The higher we climb, the deeper the snow becomes. But with the deeper snow comes breathtakingly beautiful winter scenery. I fish my sunglasses out of my pack and we all put on sunscreen to avoid burning; it might be chilly, but those UV rays are bouncing off of every snow-covered surface!
Near the top of the ridge, we encounter a disturbing scene: two backpacks, a sleeping bag, and a tent are sticking out of the snow in the middle of the trail. The tent is pitched haphazardly over a fallen tree, and every single piece of gear is frozen solid; it must have been here for at least a few thaw-freeze cycles. We do a little digging and find entire boxes of pasta, powdered milk, and a wool hat. Where did these backpackers go? Why is most of their gear still here? Questions without answers, it seems.
The deep snow and steep slope make for a tough final few tenths of a mile. The AT is a welcome sight: packed snow and a ridge walk, theoretically more level than the trail that brought us up to these heights. An older couple pass by while I and a few others wait for the rest of the group. These folks are thru-hikers, and they wish us good luck with the cold night ahead. Yay… another frigid evening.
Soon enough, everyone in our group arrives at the AT junction and, after a water and snack break, we turn south-bound (SOBO) on the AT. Our destination for the evening is the Silers Bald shelter. We reach the Double Spring Shelter first and, to my surprise, find at least 15 people there. When I strike up a conversation with them, I learn that every last one is a thru-hiker! I didn’t anticipate so many of them to be on the trail this early in the season, but they inform me that they’re trying to beat the big “bubble” of hikers that begins in late March and early April down in Georgia. Apparently, as many as several hundred hikers begin their trek from the southern terminus each day during that bubble. So I can see why they’ve decided to begin early. Hiking with hundreds of people sounds terrible.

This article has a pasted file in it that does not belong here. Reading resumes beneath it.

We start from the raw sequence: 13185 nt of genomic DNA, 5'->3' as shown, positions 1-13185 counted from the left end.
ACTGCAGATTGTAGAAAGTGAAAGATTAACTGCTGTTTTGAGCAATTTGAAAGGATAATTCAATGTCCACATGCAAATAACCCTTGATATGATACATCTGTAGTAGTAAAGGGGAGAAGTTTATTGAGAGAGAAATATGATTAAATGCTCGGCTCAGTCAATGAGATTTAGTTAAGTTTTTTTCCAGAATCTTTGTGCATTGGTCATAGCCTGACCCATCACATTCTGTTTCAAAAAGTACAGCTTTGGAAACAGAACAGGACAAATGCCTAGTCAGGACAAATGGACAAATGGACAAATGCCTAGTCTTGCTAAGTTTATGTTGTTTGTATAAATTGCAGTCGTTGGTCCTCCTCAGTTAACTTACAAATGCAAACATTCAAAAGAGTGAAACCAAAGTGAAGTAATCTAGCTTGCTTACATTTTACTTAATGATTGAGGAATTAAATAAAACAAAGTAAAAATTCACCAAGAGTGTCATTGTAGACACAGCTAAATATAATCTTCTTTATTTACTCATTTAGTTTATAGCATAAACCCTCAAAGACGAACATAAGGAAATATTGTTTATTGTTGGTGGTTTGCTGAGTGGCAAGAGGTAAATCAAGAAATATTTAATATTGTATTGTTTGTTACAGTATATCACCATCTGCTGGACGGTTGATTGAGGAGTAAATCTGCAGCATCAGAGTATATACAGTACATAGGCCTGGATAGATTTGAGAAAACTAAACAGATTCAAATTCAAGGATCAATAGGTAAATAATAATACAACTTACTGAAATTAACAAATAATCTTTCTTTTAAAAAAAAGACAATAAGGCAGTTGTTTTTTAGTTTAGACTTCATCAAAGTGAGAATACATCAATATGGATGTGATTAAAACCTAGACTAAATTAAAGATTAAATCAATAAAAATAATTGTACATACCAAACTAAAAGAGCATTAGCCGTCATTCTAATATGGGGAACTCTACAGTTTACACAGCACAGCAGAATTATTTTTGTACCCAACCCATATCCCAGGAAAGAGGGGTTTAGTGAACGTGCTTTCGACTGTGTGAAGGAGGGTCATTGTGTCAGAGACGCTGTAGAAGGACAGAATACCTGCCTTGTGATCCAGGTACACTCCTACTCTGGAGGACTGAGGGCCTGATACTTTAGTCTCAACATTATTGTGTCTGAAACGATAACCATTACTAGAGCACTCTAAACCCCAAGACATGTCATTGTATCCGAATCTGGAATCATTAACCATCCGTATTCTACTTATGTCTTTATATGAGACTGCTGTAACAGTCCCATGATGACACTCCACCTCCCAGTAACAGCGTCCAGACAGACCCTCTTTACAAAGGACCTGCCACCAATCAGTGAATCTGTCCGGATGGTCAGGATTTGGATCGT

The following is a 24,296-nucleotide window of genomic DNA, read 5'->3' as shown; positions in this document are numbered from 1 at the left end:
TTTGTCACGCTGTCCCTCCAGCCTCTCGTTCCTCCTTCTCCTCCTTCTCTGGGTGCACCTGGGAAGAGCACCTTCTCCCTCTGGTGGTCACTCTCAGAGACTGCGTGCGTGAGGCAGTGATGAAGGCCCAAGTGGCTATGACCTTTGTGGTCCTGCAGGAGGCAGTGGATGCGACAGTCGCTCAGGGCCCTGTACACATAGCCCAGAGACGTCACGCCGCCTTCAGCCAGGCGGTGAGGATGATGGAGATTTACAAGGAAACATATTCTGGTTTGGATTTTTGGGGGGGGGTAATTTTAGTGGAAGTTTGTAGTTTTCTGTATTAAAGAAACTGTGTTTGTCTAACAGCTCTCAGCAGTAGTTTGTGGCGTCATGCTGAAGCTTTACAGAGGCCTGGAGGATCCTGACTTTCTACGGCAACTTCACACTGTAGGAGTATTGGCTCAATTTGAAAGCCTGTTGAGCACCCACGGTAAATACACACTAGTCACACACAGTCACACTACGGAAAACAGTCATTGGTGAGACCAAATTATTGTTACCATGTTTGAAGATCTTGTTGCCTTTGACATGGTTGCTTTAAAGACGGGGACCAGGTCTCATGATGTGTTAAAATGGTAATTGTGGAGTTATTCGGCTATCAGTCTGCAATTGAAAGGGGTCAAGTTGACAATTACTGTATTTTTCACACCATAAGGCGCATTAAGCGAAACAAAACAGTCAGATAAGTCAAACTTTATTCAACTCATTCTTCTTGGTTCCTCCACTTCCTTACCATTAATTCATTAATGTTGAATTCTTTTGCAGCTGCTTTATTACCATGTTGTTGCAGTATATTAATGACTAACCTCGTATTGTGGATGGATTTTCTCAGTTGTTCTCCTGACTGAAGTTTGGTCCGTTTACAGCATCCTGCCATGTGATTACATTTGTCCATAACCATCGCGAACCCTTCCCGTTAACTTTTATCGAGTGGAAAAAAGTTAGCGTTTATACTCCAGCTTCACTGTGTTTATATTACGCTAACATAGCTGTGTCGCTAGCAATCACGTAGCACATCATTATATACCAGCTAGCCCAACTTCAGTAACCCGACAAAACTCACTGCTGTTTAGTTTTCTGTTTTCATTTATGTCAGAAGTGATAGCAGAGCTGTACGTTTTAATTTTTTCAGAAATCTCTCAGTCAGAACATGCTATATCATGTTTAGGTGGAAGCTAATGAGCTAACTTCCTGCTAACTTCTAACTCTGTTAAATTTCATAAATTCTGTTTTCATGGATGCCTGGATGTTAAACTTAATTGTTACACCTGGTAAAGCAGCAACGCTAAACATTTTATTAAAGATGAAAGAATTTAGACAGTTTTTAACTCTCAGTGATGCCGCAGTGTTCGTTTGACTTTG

We refill our water bottles at the nearby spring, and several of us take advantage of the privy at Double Spring shelter; there isn’t one at Silers Bald. While waiting, I spy a tent-shaped patch of grass out in the sunshine and walk over to investigate. To my great pleasure, I discover that the grass is dry! I waste no time stretching out on the snow-free, sun-bathed turf and sigh with satisfaction. This is the life.
Once everyone is ready to hike, we move on. The AT follows the undulating ridgeline, sometimes climbing, sometimes descending, but never by very much. The snow remains deep, though it is well-packed in most places. A few spots along the way provide sweeping views of the surrounding country. Most of the distant trees are gray or green, not frosted with snow and ice like those around us.
Just before reaching the Silers Bald shelter, we hike through a grove of trees so covered in snow that the entire world seems to be white. Even the sky is mostly colorless, although the horizon is tinted light gold. The only sound that reaches my ears is the crunch, crunch, crunch of my shoes in the snow. It’s a peaceful place.
I’m the first to arrive at the shelter and join a thru-hiker named Scars that is already there. Soon, the rest of my group trickles in, as do more and more thru-hikers. By the time the sun sinks below the horizon, we have a full house! I think I speak for all of us when I say we enjoyed talking to the other hikers. They hail from many different parts of the world and from different paths in life. Some are retired, some are fresh out of college, others are in-between.
Regardless of their background, everyone agrees on a few things: it’s beautiful out here and it’s really freakin’ cold. With darkness falling and the temperature dropping, we all crawl into our sleeping bags and go to sleep.
Clingmans Dome and Andrews Bald
March 15, 2018 | 9.3 mi | +2000 ft / -3300 ft | View on Map
I hide in my sleeping bag for longer than usual this morning. Since we’ve adjusted our route to avoid stream crossings, our total mileage isn’t terribly high today and we’re in no hurry. Although I know it isn’t as cold as our night on Mt. Le Conte (my shoes are malleable rather than frozen solid this morning, for example), I’m still chilled to the bone. The wind is fierce and makes boiling water extraordinarily difficult. Greg’s stove won’t even turn on in the cold, windy conditions, and my stove takes forever to boil a even few cups of water.
I’m eager to get moving and warm up! Once everyone has packed their things, we retrace our steps on the AT and walk back to the Double Spring shelter. Lulu is having a rough time during the first few miles but feels much better after drinking an entire liter of Gatorade. We spend an hour or so relaxing at Double Spring; it has that privy, after all, and don’t forget the glorious patch of dry grass! A few deer wander about nearby, munching on grass and salty snow that hikers have urinated on. They’re not very afraid of us and don’t move away until we’re within a few feet of them.